Standardized tests like NJASK have been instrumental in bringing to light key achievement gaps in our own district and in districts across the country, so these tests have a role to play in keeping us accountable for student learning and in monitoring equity. That said, we do believe there has been an over-emphasis on testing in recent years. We want to see an education organized around a rich, engaging and multifaceted curriculum, and reject any narrowing of our curriculum towards test-like tasks, or “teaching to the test,” beyond perhaps a few sessions of preparation in test-taking strategies that have been shown to help allay children’s anxieties around testing.   We support parents’ right to opt their children out of standardized testing though would not actively encourage parents to choose this option.

We also need to ensure that the test data we collect is used for its true purpose: to identify student strengths and needs and to improve classroom instruction.

  1. How do you feel about the district’s current arts and music education offerings? If cuts are needed to the budget to cover, for example, extra support programs related to the Access & Equity policy, would you vote for cuts to the arts? What specifically would you cut?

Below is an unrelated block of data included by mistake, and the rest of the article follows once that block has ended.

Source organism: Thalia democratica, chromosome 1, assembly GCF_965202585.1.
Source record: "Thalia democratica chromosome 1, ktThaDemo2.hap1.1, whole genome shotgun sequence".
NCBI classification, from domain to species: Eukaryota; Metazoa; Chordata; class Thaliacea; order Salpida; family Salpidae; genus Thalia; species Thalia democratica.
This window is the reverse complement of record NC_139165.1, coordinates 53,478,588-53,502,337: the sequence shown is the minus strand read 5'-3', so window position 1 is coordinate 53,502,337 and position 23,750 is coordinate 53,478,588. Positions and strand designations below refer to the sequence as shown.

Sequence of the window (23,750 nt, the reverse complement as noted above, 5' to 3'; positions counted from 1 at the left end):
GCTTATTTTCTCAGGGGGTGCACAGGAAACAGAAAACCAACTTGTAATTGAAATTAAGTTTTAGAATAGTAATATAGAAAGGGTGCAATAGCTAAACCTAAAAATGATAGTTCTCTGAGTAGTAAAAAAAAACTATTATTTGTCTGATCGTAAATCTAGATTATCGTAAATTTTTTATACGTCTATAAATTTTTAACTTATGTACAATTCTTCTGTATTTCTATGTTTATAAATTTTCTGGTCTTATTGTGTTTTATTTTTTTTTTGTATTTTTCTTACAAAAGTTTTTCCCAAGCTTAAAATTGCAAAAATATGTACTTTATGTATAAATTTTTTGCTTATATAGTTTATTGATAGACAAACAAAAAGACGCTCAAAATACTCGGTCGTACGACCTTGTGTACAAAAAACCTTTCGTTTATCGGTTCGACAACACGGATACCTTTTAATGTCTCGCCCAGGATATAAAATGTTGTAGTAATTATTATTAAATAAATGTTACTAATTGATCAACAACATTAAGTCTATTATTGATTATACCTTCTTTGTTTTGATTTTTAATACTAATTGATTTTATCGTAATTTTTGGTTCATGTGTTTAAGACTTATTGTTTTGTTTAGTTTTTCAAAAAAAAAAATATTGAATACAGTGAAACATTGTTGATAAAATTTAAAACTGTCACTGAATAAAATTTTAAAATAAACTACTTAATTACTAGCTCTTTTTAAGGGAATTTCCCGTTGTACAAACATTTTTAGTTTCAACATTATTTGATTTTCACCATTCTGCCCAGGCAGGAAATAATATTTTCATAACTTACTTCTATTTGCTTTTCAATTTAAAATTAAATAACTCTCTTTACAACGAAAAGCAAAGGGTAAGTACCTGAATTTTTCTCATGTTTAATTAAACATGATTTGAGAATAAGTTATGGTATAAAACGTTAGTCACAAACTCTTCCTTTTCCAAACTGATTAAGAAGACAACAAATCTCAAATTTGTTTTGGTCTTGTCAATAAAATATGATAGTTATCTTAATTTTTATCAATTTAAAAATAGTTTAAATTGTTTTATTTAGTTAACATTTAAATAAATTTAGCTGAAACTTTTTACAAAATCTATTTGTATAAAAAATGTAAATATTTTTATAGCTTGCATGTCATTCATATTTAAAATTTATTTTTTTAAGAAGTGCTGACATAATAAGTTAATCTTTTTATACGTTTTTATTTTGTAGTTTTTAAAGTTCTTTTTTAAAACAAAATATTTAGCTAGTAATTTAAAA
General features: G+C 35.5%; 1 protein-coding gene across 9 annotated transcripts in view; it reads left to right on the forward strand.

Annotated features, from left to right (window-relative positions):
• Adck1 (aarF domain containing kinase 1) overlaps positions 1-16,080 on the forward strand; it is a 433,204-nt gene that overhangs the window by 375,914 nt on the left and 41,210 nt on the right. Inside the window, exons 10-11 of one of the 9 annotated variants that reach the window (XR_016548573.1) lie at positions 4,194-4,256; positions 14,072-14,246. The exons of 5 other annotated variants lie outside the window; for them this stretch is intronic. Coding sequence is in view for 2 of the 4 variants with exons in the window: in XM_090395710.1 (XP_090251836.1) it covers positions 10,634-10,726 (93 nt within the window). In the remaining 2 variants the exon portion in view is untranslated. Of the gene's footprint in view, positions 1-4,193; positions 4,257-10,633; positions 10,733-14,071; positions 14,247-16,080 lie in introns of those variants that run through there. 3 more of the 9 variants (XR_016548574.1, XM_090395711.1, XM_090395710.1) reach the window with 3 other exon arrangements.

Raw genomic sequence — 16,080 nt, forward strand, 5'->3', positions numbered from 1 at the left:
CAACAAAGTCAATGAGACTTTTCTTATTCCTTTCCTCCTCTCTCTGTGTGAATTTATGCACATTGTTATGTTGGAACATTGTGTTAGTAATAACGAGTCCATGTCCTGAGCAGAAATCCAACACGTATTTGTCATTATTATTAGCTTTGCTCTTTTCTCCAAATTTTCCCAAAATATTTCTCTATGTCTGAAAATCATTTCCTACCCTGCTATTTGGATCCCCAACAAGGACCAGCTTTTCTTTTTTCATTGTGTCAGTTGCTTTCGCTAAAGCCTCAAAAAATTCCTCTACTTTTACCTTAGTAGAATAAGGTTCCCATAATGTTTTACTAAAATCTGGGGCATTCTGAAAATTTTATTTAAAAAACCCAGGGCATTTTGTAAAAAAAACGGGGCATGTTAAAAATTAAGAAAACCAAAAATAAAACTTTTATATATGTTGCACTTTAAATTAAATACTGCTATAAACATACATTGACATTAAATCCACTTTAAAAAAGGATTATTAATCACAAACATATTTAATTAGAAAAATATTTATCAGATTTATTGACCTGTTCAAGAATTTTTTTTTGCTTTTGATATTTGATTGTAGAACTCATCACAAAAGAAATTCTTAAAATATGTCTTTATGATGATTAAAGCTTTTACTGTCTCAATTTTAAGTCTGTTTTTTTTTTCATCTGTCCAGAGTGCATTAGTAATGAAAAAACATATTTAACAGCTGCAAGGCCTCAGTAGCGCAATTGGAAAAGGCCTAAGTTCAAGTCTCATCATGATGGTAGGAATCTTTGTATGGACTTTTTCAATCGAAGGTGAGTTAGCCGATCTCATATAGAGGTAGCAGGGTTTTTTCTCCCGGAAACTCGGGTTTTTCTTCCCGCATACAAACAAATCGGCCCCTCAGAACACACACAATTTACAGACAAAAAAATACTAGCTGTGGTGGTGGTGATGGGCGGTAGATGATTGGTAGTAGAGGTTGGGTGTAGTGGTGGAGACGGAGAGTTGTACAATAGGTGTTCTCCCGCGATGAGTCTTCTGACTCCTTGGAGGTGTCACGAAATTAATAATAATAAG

Our music and arts programs are, for the most part, excellent – regionally and nationally recognized, and central to who we are as a district. As parents of current or former students at nearly all of our district schools, we take great pride in the artistic accomplishments of our students and teachers, and are committed to ensuring that the arts continue to be foregrounded in the education our schools offer. Ongoing strength in arts programming is also key to the successful implementation of the Access and Equity policy. Our arts programs have contributed to deeper student engagement and, in all likelihood, to improved academic achievement for our students, reaching across all racial and socioeconomic groups, including children with learning disabilities.